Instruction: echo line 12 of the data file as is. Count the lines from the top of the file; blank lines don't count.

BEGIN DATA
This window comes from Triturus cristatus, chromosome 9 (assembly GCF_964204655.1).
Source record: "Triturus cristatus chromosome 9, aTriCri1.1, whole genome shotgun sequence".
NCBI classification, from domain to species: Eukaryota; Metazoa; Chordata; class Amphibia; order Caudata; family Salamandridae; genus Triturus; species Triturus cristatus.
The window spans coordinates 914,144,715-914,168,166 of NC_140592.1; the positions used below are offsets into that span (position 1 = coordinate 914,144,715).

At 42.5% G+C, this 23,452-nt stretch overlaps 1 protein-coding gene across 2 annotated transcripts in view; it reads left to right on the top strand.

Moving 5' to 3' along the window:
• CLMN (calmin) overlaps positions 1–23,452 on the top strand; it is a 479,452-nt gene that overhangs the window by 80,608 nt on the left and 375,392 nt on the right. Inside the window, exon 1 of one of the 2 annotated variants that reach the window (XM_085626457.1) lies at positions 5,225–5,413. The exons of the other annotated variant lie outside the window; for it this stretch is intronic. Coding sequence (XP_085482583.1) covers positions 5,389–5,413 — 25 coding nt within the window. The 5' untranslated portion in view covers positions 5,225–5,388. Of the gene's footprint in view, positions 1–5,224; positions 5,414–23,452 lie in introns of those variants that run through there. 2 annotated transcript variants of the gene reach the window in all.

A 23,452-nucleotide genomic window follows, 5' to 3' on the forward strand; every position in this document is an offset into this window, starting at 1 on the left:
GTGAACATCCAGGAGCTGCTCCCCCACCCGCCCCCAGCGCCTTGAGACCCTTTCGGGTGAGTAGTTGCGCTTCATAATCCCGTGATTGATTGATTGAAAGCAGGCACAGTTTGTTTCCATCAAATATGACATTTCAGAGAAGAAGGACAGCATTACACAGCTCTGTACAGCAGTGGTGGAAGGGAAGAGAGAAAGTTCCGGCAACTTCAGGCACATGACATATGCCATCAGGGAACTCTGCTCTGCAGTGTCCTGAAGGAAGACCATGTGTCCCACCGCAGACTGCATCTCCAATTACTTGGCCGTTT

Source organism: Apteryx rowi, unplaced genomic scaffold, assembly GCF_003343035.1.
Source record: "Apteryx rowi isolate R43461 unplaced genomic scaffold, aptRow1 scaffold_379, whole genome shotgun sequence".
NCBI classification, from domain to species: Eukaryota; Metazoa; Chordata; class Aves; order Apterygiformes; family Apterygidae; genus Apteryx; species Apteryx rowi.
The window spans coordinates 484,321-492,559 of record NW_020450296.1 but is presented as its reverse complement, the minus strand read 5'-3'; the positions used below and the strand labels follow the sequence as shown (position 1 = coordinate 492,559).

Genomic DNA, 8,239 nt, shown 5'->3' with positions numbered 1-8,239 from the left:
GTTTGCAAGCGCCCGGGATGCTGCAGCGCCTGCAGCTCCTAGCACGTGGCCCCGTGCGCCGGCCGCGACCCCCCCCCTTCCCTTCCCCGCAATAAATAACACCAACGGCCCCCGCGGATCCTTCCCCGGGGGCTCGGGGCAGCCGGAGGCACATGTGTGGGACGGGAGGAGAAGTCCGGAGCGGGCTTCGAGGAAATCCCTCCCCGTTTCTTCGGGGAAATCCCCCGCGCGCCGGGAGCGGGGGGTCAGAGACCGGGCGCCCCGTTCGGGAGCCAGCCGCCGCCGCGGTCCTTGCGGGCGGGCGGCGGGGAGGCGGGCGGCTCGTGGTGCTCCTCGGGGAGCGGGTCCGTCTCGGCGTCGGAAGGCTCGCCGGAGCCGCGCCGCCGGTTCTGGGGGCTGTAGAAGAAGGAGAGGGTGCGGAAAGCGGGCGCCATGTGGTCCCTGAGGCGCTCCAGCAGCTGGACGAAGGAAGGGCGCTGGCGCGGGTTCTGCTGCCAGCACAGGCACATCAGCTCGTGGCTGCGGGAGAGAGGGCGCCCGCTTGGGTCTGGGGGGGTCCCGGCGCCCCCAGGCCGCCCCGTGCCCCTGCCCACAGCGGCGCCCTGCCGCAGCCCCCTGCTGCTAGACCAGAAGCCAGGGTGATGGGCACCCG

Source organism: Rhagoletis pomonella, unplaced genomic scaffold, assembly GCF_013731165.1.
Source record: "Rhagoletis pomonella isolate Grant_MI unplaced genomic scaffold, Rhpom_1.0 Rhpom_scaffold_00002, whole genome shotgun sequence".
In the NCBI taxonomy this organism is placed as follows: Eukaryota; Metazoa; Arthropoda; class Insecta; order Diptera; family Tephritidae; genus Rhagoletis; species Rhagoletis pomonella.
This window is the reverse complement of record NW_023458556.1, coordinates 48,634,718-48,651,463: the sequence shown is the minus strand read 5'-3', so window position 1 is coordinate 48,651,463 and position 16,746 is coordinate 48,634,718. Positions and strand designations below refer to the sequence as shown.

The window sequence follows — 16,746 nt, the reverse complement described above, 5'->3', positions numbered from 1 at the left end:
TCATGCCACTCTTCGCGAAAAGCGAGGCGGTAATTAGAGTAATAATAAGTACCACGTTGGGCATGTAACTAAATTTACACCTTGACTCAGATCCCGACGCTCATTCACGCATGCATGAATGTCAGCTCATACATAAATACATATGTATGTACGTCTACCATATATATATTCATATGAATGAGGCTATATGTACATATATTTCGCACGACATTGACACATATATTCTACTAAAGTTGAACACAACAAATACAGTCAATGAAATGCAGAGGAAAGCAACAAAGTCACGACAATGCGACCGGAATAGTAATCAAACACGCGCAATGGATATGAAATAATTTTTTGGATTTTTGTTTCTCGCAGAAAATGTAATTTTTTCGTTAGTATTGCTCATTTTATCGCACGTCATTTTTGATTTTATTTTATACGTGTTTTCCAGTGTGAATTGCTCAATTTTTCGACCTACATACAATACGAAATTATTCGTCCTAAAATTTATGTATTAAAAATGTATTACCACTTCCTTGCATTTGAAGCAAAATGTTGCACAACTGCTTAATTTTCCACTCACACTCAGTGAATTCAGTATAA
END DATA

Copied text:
NCBI classification, from domain to species: Eukaryota; Metazoa; Chordata; class Aves; order Apterygiformes; family Apterygidae; genus Apteryx; species Apteryx rowi.